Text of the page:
Would you like to study Sciences in the UK? Hear Dr Bubeck’s story and learn more.
About Dr Doryen Bubeck
Dr Bubeck’s (PhD Biophysics) research at Imperial College London is looking to make a difference and improve our health. You too can join a world-leading scientific community where women are supported to succeed at Imperial, a one-of-a-kind university in the UK, focusing exclusively on science, engineering, medicine and business.
What motivated you to study in the UK?
When I decided to take up a postdoc at Oxford, I was looking for a place with state-of-the art research facilities, an international reputation for scientific excellence, and culturally a bit of a different experience than the US mid-Atlantic. The UK was a perfect fit.
What was the greatest challenge you experienced when studying abroad?
The move like any other was challenging at first, new lab, new colleagues, and new city, but things quickly settled into place and I’ve been here now for over 10 years! I’ve started my own research group at Imperial College, one of the world’s top universities, and am leading a team of researchers to make breakthroughs in the most significant medical health challenge we face today.
Why did you choose Imperial College London?
I started my independent research career at Imperial College. What stood out at Imperial is its interdisciplinary and collaborative research culture. As a trained biophysicist, I spend most of my time at the interface between the physical and life sciences. I have been able to collaborate with physical chemists, synthetic chemist, and material scientists that have helped take my research in new and exciting directions.
What was the most valuable experience about studying in the UK?
Experiencing the way other people view the world is an incredibly valuable experience.
What inspired you to become a Structural Biologist?
It was an undergraduate research experience that inspired me to understand how proteins work at a molecular level. I was working as a research assistant in the laboratory of Joachim Frank. He was just beginning to develop computer programs for analysing protein images collected on an electron microscope, a method he was later awarded the Nobel Prize. I still remember how amazing it was to actually see these proteins in 3D on the computer for the first time.
What are you working on at the moment?
My most recent work investigates how the immune system fights infection and what happens in our bodies when that goes wrong. Using state-of-the-art electron microscopes, we can see how proteins come together to fight infection in atomic resolution detail. We can then use this information to design new therapeutics that can improve human health.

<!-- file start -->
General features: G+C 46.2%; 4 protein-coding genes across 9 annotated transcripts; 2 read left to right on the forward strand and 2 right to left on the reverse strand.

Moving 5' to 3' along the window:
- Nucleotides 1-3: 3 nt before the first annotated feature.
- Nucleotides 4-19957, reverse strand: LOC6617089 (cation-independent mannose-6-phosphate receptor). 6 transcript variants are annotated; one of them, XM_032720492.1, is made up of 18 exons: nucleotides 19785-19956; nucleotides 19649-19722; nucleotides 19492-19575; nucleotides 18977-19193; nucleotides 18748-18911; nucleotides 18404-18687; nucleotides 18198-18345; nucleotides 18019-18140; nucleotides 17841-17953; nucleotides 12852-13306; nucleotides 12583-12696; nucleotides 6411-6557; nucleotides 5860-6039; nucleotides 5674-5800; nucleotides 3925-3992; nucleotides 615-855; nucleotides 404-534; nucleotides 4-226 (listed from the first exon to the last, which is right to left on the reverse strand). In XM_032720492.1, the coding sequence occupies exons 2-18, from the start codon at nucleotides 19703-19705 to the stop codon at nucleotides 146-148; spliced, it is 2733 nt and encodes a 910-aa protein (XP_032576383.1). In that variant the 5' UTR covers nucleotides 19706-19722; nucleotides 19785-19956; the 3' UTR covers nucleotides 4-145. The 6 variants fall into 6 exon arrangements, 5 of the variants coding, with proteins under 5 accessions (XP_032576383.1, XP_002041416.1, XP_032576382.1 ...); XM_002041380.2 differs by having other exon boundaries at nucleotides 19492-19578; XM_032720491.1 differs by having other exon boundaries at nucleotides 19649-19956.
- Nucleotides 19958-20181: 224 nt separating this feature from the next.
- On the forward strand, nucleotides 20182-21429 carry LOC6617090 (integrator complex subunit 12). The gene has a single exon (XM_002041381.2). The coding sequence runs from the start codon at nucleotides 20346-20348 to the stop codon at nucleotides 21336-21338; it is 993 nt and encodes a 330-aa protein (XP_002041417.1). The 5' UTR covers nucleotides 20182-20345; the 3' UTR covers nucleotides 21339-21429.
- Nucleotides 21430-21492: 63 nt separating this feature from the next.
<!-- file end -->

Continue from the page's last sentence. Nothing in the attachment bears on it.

What do you consider your biggest achievements?
My proudest achievement, besides balancing a career in science with being a new mom, is uncovering how an immune pore called the Membrane Attack Complex is formed. These pores punch holes in cancer cells as well as other challenges to the immune system. They were first discovered over half a century ago; however, only now with work done in my lab, can we see this complex in 3D and determine at a molecular level how it works.
If you had the chance to give advice to your younger-self, what would that be?
I would tell my younger-self to never say an experiment “didn’t work”. Every experiment gives you some information, even if it wasn’t the information you were looking for. The important thing is to design an experiment so that you answer a series of small questions definitively, rather than one big question all at once.
What skills and abilities do you consider important for women to develop?
As scientists we’ve been trained to think critically, to problem solve, and to be creative with our ideas. We have not been trained to manage, provide direction, and perhaps most importantly, motivate a team. I think this is an area particularly important for women to engage with.
What advice would you give to women who are thinking about studying in the UK?
Studying abroad is an exciting and life changing experience. There are lots of resources available to help you find the right University and funding opportunities such as the Fulbright Scholars scheme to support you.
Describe your experience in the UK in 3 words: adventure, friendship, and innovation.
I am inspired by my students.
I am passionate about discovery.